" For the divine deliverer " Will on his march in majesty appear, 66 And needs the aid of no confed’rate power."

Under the article of the Confounding, we rank.

1. The MIXTURE OF FIGURES, which raises so many images, as to give you no image at all. But its principal beauty is when it gives an idea just opposite to what it seemed meant to describe : Thus an ingenious artist painting the Spring; talks of a snow of blossoms, and thereby raises an unexpected picture of Win

Of this fort is the following: + " The gaping clouds pour lakes of sulphur down,

“ Whose livid flashes fickning sun-beams drown.'

What a noble Confufion? clouds, lakes, brimstone, flames, sun-beams, gaping, pouring, fickning, drowning! all in two lines.

ter.

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* Blackm. Ifa. c. xl.

+ Pr. Arthur, p. 37.

X 2

2. The

2. The JARGON. * “ Thy head shall rise, tho' buried in the dust,

“ And 'midst the clouds his glittering turrets thruft."

Quære, What are the glittering turrets of a man's head? + Upon the shore, as frequent as the sand,

To meet the Prince, the glad Dimetians stand."

Quere, Where these Dimetians stood and of what size they were ? Add also to the Jargon such as the following.

66 Destruction's empire shall no longer last,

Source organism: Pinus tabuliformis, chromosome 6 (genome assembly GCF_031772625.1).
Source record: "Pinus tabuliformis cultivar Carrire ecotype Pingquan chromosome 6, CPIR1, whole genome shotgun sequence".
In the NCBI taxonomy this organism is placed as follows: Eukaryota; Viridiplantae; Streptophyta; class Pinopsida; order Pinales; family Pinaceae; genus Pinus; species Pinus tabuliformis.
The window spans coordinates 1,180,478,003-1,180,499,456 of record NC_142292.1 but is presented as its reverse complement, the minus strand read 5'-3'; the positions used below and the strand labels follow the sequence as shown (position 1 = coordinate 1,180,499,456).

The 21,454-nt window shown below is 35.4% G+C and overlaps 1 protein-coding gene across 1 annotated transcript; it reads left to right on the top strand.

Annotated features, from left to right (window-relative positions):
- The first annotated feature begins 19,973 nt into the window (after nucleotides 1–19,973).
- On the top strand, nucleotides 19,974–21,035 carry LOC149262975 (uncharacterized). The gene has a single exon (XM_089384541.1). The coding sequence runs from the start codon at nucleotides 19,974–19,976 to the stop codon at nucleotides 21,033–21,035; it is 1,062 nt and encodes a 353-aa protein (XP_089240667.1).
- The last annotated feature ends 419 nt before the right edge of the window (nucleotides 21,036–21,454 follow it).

66 And Desolation lie for ever waste.” Il “ Here Niobe, sad mother, makes her moan,

66 And seems converted to a stone in stone."

But, for Variegation, nothing is more useful than

3. The PARANOMASIA, or Pun, where a Word, like the tongue of a jack-daw, speaks twice

as much by being split : As this of Mr. Dennis sa

“ Bullets that wound, like Parthians, as they fly." or this excellent one of Mr. Welfted +,

“ Behold the Virgin lie, “ Naked, and only cover'd by the Sky." To which thou may'st add,

" To see her beauties no man needs to stoop, “ She has the whole Horizon for her hoop."

4. The ANTITHESIS, or SEE-SAW, wherehy Contraries and Oppositions are balanced in such a way, as to cause a reader to remain suspended between

* Job, p. 107.

+ Pr. Arthur, p. 137. ll T. Cook's Poems.

$ Poems, 1063, p. 13. + Welsted's Poems, Acon and Lavin.

# Job, p. 89.

them,

them, to his exceeding delight and recreation. Such are these, on a lady who made herself appear out of size, by hiding a young princess under her cloaths. * “ While the kind nymph changing her faultless shape

“ Becomes unhandsome, handsomely to 'scape.”

On the Maids of Honour in mourning. t “ Sadly they charm, and dismally they please.”

I “ His eyes so bright 66 Let in the object, and let out the light.” 0 “ The Gods look pale to see us look so red."

ş " The Fairies and their Queen - In mantles blue came tripping o'er the green. + " All nature felt a reverential shock,

66 The sea stood ftill to see the mountains rock.'

C H A P. XI.

The Figures continued : Of the magnifying and Di

minifħing Figures.

A

Genuine Writer of the Profund will take care never

to magnify any object without clouding it at the same time: His Thought will appear in a true mift, and very unlike what is in nature. It must always be remembered that Darkness is an essential quality of the Profund;; or, if there chance to be a glimmering, it must be as Milton expresses it,

“ No light, but rather darkness visible.” The chief Figure of this sort is,

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+ Steel on Queen Mary. Quarles.

§ Phil. Paft, * Blackm. Job, p. 176.

J Lee, Alex,